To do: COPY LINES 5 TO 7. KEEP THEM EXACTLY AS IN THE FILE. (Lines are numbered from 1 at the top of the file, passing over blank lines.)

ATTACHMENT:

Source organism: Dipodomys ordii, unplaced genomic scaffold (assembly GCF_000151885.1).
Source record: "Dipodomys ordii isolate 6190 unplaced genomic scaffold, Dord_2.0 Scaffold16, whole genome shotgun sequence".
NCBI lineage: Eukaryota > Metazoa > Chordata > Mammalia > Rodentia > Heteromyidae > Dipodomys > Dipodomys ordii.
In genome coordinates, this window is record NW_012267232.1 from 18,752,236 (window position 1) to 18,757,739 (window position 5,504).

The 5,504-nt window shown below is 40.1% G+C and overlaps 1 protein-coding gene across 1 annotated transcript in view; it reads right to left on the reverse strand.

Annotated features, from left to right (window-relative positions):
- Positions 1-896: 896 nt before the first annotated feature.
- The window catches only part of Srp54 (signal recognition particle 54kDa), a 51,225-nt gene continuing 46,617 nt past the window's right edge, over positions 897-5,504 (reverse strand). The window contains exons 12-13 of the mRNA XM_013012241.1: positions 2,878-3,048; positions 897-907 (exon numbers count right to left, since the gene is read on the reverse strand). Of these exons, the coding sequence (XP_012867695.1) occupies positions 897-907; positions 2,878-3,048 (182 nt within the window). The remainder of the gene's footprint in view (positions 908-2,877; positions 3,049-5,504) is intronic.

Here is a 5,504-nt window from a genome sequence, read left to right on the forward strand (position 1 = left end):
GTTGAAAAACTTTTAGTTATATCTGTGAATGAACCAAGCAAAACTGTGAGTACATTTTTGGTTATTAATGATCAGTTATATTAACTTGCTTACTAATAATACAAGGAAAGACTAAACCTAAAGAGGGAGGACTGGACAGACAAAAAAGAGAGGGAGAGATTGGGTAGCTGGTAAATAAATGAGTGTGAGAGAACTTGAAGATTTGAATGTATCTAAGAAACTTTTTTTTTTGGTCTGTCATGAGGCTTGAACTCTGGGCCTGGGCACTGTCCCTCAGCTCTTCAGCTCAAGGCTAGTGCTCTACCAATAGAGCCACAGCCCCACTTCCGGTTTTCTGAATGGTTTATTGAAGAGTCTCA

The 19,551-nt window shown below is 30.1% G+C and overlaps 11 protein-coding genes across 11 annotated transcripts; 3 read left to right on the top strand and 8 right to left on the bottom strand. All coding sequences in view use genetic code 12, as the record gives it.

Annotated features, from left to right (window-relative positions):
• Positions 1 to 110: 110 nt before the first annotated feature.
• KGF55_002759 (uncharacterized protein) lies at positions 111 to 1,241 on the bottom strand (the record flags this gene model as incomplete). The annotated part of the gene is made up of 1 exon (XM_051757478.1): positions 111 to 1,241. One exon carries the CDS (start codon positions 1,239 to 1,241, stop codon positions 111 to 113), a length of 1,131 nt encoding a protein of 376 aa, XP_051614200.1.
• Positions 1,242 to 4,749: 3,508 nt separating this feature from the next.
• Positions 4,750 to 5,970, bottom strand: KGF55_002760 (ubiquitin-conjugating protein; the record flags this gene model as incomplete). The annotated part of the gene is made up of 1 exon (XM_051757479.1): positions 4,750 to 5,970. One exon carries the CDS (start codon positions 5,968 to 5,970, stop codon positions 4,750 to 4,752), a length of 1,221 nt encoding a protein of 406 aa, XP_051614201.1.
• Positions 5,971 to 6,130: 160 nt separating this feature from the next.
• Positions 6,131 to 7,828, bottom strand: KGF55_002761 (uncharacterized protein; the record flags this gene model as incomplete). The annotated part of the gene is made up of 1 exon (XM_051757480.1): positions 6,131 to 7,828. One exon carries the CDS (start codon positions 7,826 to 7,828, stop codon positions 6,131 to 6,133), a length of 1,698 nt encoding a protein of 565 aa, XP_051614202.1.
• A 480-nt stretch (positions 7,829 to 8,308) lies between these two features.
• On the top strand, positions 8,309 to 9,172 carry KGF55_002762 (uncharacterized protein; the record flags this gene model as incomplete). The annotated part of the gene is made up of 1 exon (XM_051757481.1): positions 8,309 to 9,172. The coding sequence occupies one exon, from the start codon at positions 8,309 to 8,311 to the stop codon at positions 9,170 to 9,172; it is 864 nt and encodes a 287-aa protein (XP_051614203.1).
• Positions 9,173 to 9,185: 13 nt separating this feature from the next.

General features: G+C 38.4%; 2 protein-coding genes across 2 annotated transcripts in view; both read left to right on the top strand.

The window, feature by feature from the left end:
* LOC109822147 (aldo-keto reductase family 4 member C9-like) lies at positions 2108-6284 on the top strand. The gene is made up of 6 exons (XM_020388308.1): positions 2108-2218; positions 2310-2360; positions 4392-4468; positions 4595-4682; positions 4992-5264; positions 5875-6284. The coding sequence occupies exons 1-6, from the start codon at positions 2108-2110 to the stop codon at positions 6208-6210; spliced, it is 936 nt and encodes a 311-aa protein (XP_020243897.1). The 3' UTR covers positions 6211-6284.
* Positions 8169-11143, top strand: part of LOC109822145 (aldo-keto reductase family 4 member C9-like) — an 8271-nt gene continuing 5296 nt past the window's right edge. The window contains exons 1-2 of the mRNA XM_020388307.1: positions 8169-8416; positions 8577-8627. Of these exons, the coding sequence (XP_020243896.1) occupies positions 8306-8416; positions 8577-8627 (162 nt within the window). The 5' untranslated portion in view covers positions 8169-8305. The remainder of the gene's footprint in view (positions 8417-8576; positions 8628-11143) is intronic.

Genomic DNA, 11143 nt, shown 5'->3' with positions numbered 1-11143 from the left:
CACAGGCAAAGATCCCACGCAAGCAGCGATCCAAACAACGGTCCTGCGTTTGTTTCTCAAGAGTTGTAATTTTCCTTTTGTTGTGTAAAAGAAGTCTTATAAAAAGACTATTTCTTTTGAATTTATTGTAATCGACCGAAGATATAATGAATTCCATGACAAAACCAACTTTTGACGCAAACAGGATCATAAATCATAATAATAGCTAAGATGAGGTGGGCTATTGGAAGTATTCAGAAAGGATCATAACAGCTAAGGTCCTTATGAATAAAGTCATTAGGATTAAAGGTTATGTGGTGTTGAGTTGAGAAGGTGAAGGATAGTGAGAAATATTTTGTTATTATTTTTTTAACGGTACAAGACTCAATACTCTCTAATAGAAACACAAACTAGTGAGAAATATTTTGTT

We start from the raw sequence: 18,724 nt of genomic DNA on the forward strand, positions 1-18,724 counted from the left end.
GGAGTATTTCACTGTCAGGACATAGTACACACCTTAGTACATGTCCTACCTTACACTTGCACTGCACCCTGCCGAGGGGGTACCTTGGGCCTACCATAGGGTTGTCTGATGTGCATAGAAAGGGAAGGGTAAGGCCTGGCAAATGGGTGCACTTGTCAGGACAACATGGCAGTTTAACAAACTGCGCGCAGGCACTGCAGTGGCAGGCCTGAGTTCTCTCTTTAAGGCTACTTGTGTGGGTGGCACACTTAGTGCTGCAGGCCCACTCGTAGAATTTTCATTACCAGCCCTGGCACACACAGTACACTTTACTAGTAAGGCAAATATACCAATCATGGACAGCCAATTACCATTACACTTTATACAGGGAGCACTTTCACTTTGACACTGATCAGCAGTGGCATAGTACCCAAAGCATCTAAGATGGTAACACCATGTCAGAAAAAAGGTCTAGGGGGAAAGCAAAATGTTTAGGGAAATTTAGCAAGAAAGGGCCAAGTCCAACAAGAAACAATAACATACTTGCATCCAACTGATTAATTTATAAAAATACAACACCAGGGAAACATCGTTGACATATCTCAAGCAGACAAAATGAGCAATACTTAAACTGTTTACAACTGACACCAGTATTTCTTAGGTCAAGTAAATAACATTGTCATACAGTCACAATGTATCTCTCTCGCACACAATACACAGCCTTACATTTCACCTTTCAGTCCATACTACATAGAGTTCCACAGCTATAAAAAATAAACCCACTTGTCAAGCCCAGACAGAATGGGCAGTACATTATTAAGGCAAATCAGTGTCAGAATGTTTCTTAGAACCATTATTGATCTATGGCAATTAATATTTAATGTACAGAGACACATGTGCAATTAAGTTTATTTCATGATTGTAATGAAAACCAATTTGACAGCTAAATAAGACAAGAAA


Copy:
The 5,504-nt window shown below is 40.1% G+C and overlaps 1 protein-coding gene across 1 annotated transcript in view; it reads right to left on the reverse strand.

Annotated features, from left to right (window-relative positions):
- Positions 1-896: 896 nt before the first annotated feature.